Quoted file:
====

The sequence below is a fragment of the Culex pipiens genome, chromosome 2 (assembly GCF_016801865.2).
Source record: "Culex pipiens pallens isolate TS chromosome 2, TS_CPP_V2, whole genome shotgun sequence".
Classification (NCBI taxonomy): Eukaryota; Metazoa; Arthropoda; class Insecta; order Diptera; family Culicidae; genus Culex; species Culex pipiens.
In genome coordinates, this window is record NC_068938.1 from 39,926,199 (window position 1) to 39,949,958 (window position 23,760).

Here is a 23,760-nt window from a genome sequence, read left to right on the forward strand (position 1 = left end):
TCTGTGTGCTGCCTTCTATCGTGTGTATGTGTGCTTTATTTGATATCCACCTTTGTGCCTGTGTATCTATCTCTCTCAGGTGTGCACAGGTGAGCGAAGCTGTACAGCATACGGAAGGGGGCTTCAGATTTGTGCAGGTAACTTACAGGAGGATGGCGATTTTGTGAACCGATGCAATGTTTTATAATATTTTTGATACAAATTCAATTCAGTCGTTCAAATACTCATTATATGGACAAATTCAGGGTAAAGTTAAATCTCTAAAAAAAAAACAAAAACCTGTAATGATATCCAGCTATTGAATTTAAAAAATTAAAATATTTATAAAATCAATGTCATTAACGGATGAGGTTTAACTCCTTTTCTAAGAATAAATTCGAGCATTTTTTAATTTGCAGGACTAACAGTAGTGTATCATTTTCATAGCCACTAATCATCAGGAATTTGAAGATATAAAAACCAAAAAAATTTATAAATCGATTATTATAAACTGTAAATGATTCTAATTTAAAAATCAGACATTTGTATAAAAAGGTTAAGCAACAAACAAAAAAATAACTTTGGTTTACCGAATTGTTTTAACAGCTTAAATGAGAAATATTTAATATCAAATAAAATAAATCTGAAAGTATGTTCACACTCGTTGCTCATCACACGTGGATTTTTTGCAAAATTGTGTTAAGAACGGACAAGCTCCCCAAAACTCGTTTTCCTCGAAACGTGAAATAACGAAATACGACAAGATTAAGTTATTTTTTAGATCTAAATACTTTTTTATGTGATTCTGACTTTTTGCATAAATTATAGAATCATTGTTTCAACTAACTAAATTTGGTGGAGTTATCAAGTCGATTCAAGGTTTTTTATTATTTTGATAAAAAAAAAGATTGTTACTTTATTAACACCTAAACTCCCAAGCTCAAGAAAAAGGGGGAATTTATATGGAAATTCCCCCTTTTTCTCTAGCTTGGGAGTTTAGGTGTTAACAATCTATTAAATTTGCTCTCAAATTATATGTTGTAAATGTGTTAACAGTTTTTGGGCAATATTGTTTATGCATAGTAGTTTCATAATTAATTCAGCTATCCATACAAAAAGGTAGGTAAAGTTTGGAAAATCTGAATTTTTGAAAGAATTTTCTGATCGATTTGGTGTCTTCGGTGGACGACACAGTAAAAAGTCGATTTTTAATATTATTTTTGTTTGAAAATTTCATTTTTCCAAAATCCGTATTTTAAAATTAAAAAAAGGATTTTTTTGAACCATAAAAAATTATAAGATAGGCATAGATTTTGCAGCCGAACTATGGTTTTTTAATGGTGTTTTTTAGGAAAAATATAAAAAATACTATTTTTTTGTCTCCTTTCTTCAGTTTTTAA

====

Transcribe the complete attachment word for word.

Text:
The sequence below is a fragment of the Culex pipiens genome, chromosome 2 (assembly GCF_016801865.2).
Source record: "Culex pipiens pallens isolate TS chromosome 2, TS_CPP_V2, whole genome shotgun sequence".
Classification (NCBI taxonomy): Eukaryota; Metazoa; Arthropoda; class Insecta; order Diptera; family Culicidae; genus Culex; species Culex pipiens.
In genome coordinates, this window is record NC_068938.1 from 39,926,199 (window position 1) to 39,949,958 (window position 23,760).

Here is a 23,760-nt window from a genome sequence, read left to right on the forward strand (position 1 = left end):
TCTGTGTGCTGCCTTCTATCGTGTGTATGTGTGCTTTATTTGATATCCACCTTTGTGCCTGTGTATCTATCTCTCTCAGGTGTGCACAGGTGAGCGAAGCTGTACAGCATACGGAAGGGGGCTTCAGATTTGTGCAGGTAACTTACAGGAGGATGGCGATTTTGTGAACCGATGCAATGTTTTATAATATTTTTGATACAAATTCAATTCAGTCGTTCAAATACTCATTATATGGACAAATTCAGGGTAAAGTTAAATCTCTAAAAAAAAAACAAAAACCTGTAATGATATCCAGCTATTGAATTTAAAAAATTAAAATATTTATAAAATCAATGTCATTAACGGATGAGGTTTAACTCCTTTTCTAAGAATAAATTCGAGCATTTTTTAATTTGCAGGACTAACAGTAGTGTATCATTTTCATAGCCACTAATCATCAGGAATTTGAAGATATAAAAACCAAAAAAATTTATAAATCGATTATTATAAACTGTAAATGATTCTAATTTAAAAATCAGACATTTGTATAAAAAGGTTAAGCAACAAACAAAAAAATAACTTTGGTTTACCGAATTGTTTTAACAGCTTAAATGAGAAATATTTAATATCAAATAAAATAAATCTGAAAGTATGTTCACACTCGTTGCTCATCACACGTGGATTTTTTGCAAAATTGTGTTAAGAACGGACAAGCTCCCCAAAACTCGTTTTCCTCGAAACGTGAAATAACGAAATACGACAAGATTAAGTTATTTTTTAGATCTAAATACTTTTTTATGTGATTCTGACTTTTTGCATAAATTATAGAATCATTGTTTCAACTAACTAAATTTGGTGGAGTTATCAAGTCGATTCAAGGTTTTTTATTATTTTGATAAAAAAAAAGATTGTTACTTTATTAACACCTAAACTCCCAAGCTCAAGAAAAAGGGGGAATTTATATGGAAATTCCCCCTTTTTCTCTAGCTTGGGAGTTTAGGTGTTAACAATCTATTAAATTTGCTCTCAAATTATATGTTGTAAATGTGTTAACAGTTTTTGGGCAATATTGTTTATGCATAGTAGTTTCATAATTAATTCAGCTATCCATACAAAAAGGTAGGTAAAGTTTGGAAAATCTGAATTTTTGAAAGAATTTTCTGATCGATTTGGTGTCTTCGGTGGACGACACAGTAAAAAGTCGATTTTTAATATTATTTTTGTTTGAAAATTTCATTTTTCCAAAATCCGTATTTTAAAATTAAAAAAAGGATTTTTTTGAACCATAAAAAATTATAAGATAGGCATAGATTTTGCAGCCGAACTATGGTTTTTTAATGGTGTTTTTTAGGAAAAATATAAAAAATACTATTTTTTTGTCTCCTTTCTTCAGTTTTTAA